Credit Counseling vs. Bankruptcy: Which is Right for You?

Managing your finances is certainly hard work, and for many of us, there comes a time when we need expert guidance. To reduce debt, you may consider credit counseling or filing for bankruptcy.

How do you know which route offers the best path for your financial situation?

Let’s review the advantages and disadvantages of each option as well as how to determine the right choice for you.

What is Credit Counseling?

Credit counselors work with you to improve your financial knowledge and money management. A credit counselor will review and analyze your finances to create a plan to reduce debt. You’ll be asked to disclose information about your income, expenses, and debt.

Not all credit counseling programs are reputable, and some can even get you into more debt. If you decide to seek credit counseling, use the Federal Trade Commission website to find a trustworthy program.

There is some overlap between credit counseling and debt management. It’s important to understand the difference between the two programs before choosing one or the other (or both). Debt management programs typically make payments to your creditors on your behalf from the monthly payments you make to them each month.

The idea is that the debt management company works with creditors to lower your interest rates. This can lead to smaller monthly payments, but it’s also something you can do yourself. Some credit counselors may recommend a debt management program to you.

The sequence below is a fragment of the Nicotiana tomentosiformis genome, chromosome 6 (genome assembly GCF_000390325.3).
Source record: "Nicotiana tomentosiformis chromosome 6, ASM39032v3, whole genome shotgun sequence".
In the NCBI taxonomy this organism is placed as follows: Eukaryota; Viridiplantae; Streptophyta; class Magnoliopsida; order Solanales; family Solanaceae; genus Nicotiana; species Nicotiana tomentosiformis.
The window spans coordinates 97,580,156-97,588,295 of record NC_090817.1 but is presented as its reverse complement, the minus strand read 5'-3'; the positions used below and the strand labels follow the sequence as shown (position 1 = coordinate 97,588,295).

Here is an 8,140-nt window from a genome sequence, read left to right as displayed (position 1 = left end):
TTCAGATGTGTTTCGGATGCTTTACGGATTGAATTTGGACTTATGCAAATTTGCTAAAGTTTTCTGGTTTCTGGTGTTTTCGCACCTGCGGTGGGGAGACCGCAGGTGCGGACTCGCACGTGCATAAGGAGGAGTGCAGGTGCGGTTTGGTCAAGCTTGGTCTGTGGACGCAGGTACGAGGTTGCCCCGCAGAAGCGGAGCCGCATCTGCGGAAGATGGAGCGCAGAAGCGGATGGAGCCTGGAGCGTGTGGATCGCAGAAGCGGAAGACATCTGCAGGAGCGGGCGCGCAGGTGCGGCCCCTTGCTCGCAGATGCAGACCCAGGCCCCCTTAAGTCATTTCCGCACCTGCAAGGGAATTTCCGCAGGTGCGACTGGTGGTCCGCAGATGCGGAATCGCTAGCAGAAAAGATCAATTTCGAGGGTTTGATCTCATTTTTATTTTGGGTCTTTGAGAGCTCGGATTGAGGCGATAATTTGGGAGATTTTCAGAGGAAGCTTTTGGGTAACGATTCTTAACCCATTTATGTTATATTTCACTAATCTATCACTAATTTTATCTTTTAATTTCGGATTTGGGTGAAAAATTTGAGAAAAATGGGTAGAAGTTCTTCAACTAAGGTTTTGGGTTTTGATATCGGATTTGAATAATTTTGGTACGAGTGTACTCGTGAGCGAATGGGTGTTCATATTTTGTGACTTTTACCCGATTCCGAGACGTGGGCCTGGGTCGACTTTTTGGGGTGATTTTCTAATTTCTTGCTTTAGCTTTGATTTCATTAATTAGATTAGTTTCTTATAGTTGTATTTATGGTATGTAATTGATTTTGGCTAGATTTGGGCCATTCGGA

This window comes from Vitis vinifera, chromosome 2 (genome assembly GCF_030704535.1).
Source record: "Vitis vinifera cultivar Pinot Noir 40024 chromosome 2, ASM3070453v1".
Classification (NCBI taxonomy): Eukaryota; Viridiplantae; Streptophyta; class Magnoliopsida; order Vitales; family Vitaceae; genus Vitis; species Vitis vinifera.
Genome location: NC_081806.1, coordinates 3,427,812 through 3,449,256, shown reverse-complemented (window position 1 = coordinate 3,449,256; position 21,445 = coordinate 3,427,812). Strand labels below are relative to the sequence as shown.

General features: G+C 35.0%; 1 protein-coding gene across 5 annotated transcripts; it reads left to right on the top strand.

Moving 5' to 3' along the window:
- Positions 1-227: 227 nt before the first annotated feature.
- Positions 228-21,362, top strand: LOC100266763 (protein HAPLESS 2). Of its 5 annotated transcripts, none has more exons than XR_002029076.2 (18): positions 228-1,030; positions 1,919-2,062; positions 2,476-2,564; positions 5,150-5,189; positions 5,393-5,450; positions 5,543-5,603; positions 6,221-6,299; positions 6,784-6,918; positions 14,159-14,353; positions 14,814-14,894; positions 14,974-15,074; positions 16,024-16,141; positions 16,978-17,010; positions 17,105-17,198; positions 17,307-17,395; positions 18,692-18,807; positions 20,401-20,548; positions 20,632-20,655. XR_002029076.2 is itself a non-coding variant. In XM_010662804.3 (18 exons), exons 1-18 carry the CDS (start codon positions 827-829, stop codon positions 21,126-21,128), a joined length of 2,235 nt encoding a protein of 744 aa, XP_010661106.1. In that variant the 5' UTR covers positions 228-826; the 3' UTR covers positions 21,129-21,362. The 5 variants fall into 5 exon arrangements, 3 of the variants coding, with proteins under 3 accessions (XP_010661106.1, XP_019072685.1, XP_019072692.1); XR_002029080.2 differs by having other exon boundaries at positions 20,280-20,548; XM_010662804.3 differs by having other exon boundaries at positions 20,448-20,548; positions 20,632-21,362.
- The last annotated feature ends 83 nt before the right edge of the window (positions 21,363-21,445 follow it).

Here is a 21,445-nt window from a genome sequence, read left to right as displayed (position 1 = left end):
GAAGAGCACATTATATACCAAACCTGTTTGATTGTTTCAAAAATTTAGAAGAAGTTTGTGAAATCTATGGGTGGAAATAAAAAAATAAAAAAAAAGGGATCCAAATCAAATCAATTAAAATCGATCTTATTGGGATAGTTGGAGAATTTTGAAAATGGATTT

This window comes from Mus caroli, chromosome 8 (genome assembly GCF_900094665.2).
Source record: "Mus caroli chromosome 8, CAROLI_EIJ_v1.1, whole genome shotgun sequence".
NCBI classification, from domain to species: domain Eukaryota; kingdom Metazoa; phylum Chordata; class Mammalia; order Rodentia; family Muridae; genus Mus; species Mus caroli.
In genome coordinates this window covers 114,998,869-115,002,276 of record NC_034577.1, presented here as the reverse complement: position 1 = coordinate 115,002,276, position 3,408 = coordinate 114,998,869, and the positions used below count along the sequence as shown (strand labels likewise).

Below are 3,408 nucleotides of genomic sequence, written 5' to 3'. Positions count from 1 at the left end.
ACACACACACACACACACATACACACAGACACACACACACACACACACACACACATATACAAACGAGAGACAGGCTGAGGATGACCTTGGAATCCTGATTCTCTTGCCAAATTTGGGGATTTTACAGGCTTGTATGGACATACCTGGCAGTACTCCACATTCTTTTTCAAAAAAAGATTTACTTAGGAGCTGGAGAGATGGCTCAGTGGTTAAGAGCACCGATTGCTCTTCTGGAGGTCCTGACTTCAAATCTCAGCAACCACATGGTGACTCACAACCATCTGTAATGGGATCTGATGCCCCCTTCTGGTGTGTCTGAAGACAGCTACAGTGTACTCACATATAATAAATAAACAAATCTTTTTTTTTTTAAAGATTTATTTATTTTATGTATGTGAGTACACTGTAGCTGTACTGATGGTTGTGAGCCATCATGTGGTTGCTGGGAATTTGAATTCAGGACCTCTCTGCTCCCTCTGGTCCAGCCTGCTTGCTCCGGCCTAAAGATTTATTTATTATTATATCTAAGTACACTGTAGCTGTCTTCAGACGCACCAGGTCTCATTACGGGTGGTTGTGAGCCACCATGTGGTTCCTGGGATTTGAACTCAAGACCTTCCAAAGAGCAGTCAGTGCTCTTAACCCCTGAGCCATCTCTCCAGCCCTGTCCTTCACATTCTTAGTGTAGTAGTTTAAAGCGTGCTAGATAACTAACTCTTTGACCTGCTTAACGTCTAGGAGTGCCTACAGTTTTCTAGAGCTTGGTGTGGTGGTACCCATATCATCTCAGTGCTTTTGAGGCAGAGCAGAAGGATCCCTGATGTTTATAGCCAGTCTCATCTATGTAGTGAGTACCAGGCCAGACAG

Always ask for information about the fees and terms of these programs before signing up and sharing your personal information.

Advantages and Disadvantages of Bankruptcy and Credit Counseling

In order to review the advantages and disadvantages of bankruptcy and credit counseling, we’ll focus on the most common form of personal bankruptcy: chapter 7.

Chapter 7 bankruptcy is a form of liquidation and allows you discharge a number of debts. It can eliminate unsecured debts such as credit card debt, personal loans, and even medical bills. In most cases, you will be able to retain ownership to your personal property such as your house and car.

Chapter 7 bankruptcy will affect your credit score and stay on your report for 10 years; however, the effect on your credit fades over time.

This form of bankruptcy is a much shorter process than others and generally takes four to six months. The process can be emotionally draining but has the potential to eliminate a great amount of debt. You will be required to complete a credit counseling course before filing and a personal financial management class after filing, but before you receive the discharge.

Credit counseling allows you improve your financial knowledge and reduce debt. However, to reduce your debt, you must find a reputable agency and be willing to invest time in the process.

While you don’t have to file for bankruptcy, your credit score may be affected especially if you choose to work with a debt management company. Your enrollment in credit counseling will appear on your report.

Paying back your debt with credit counseling may take as long as five years, and there are typically no guarantees. If you’re under great financial pressure, this may not be the best route for you. Be sure to consider if your debt is such that you can manage a long-term plan.

In some cases, filing for bankruptcy and enrolling in credit counseling may be looked upon unfavorably by potential employers; however, this is frequently better than having ongoing lawsuits and collections.

As you can see, there are several factors to consider when deciding between bankruptcy and credit counseling. Discover all of your options and make an informed decision by contacting us for bankruptcy counseling and advice.